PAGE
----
This guide focuses on top-rated studio headphones in the sub $100 price range, and as always. This means that some popular headphones priced above $100 are not included, like the Audio Technica ATH M50x. We did our best to ensure that we only include those that you can readily buy from major music retailers in the USA.

For this update, we ended up with a short list of 29 sets of headphones, including ones from well known brands like the Beyerdynamic DT 240 Pro, Audio Technica ATH M40x, Sennheiser HD 280 Pro, AKG K240, and others. We then collected and analyzed ratings and reviews from retailers, forum discussions and expert recommendations. The data piled up to over 130,000 sources which were processed by the Gearank Algorithm which resulted in rating scores out of 100 for all the short-listed headphones.

We then highlighted the top rated ones and divided the list into sub $50 and sub $100 price categories. This makes it easier to find the headphones that fit your budget. For more information about our methods see How Gearank Works.

About the Author and Contributors

Here are the key people and sources involved in this guide's production - click on linked names for information about their music industry backgrounds.

Lead Author & Researcher

Raphael PulgarRaphael Pulgar

I've been an audio engineer for 20 years specializing in rock and metal recordings, and also I play guitar and produce original music for my band and other content creators.

Some of the recording gear I use in my studio includes the Focusrite Scarlett 18i20, Focusrite Scarlett Solo, Samson QH4 Headphone Amp and Cloudlifter CL-1. My mics include Aston Origin, Aston Element, Shure SM57, Rode NT1, Rode PodMic and MXL V67G.


Alexander Briones: Supplemental writing.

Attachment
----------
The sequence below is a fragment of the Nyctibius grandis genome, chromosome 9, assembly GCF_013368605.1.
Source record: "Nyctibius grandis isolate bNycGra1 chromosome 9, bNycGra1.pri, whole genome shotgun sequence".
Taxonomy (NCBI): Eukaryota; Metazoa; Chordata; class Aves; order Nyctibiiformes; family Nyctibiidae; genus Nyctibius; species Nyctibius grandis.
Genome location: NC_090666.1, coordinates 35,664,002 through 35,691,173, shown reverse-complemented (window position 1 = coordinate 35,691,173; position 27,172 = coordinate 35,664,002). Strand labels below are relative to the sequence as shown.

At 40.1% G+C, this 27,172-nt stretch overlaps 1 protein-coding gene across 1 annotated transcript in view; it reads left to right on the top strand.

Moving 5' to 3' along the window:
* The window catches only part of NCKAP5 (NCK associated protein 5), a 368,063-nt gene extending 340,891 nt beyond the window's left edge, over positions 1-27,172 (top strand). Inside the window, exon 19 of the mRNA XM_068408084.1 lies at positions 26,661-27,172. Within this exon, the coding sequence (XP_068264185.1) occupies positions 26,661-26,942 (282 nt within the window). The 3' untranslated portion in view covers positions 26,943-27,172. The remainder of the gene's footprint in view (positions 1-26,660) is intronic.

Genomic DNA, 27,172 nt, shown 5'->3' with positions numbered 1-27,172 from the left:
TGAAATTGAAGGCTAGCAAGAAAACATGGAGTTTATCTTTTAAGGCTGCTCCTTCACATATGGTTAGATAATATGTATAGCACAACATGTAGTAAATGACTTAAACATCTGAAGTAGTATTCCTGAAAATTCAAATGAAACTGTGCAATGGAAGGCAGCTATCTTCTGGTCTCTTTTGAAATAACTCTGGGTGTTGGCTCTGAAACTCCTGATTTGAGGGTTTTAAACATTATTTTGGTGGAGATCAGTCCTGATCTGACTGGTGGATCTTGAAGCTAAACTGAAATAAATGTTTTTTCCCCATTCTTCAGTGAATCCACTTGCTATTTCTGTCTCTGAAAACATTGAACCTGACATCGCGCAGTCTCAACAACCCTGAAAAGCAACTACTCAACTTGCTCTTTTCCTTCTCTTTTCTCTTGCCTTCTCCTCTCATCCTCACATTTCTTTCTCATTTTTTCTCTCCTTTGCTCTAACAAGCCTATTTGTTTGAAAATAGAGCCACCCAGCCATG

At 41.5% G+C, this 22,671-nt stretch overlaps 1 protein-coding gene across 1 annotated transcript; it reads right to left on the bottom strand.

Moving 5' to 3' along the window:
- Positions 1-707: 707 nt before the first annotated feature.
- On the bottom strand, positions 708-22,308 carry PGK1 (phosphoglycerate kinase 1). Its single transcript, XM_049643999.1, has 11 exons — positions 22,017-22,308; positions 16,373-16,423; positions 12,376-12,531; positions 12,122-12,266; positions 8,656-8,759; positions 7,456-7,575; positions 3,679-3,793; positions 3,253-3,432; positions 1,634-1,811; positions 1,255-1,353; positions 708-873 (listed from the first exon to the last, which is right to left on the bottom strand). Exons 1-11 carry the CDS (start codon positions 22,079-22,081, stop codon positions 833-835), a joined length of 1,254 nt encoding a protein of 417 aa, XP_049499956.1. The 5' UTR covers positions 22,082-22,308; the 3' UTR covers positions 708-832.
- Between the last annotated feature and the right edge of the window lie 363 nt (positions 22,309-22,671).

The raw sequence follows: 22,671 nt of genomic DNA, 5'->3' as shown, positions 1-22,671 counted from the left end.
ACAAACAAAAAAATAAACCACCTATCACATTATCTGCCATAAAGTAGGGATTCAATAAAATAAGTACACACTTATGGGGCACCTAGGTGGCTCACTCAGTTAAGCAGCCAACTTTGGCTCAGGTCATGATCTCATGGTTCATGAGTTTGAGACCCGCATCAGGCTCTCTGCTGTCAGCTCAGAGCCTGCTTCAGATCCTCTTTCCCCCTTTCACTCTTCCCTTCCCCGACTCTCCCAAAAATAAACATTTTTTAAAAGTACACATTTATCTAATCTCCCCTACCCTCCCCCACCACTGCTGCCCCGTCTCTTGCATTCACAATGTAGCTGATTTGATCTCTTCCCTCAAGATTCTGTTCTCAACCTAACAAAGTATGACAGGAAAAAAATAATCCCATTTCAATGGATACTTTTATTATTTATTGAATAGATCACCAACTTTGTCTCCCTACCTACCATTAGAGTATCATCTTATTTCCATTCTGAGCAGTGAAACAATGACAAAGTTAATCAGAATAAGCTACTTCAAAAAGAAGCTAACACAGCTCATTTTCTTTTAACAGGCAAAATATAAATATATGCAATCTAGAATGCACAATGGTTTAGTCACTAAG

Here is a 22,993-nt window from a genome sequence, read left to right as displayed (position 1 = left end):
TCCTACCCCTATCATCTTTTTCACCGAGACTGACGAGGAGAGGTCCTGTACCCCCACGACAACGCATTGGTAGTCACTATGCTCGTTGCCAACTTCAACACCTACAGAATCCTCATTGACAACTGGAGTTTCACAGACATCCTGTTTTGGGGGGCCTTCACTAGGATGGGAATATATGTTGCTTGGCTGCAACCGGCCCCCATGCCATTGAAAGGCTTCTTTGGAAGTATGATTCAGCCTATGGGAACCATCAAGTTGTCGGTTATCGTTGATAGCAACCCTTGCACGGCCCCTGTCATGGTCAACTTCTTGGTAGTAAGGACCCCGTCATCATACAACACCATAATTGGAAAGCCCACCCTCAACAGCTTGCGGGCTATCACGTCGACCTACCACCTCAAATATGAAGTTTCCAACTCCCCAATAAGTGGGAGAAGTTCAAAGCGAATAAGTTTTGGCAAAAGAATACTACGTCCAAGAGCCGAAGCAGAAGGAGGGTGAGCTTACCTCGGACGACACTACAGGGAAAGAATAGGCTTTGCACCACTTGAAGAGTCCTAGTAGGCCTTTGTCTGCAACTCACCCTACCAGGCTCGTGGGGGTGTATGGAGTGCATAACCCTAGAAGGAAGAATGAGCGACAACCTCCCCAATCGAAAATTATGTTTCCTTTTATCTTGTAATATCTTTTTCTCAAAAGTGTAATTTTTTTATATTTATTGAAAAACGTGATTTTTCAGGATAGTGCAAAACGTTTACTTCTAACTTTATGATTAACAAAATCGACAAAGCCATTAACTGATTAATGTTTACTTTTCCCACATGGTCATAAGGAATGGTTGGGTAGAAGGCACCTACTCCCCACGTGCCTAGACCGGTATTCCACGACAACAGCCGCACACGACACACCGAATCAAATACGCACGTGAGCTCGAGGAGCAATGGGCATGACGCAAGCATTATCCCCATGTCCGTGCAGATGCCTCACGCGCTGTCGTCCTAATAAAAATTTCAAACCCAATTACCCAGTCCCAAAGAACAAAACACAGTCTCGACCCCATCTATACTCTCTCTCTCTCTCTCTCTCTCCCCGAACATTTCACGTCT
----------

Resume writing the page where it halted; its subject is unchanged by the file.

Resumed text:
Jason Horton: Editing and Illustrating.


Main/Top Image: By based on a photograph in the public domain.

The individual product images were sourced from websites, promotional materials or supporting documentation provided by their respective manufacturers.


First and foremost love the

First and foremost love the site and great article. I have the AT M20s and feel they out-perform their bigger brothers! However about this: "Monitoring in this context usually refers to listening to backing tracks through headphones while tracking.." ?? I've never heard the word used in that context, and I've done a lot of tracking. Monitoring and tracking are two different activities. If you're recording, you're tracking; you are not "monitoring." Just because you're listening to music while doing so (which is almost always the case) doesn't make it monitoring. No offense but IMO to say otherwise only invites ambiguity and confusion to the term (and God knows there's more than enough of that with insider terminology as it is, ha).

Thanks for pointing that out

Thanks for pointing that out Joe. I had meant to remove that during editing but it slipped through - it's fixed now.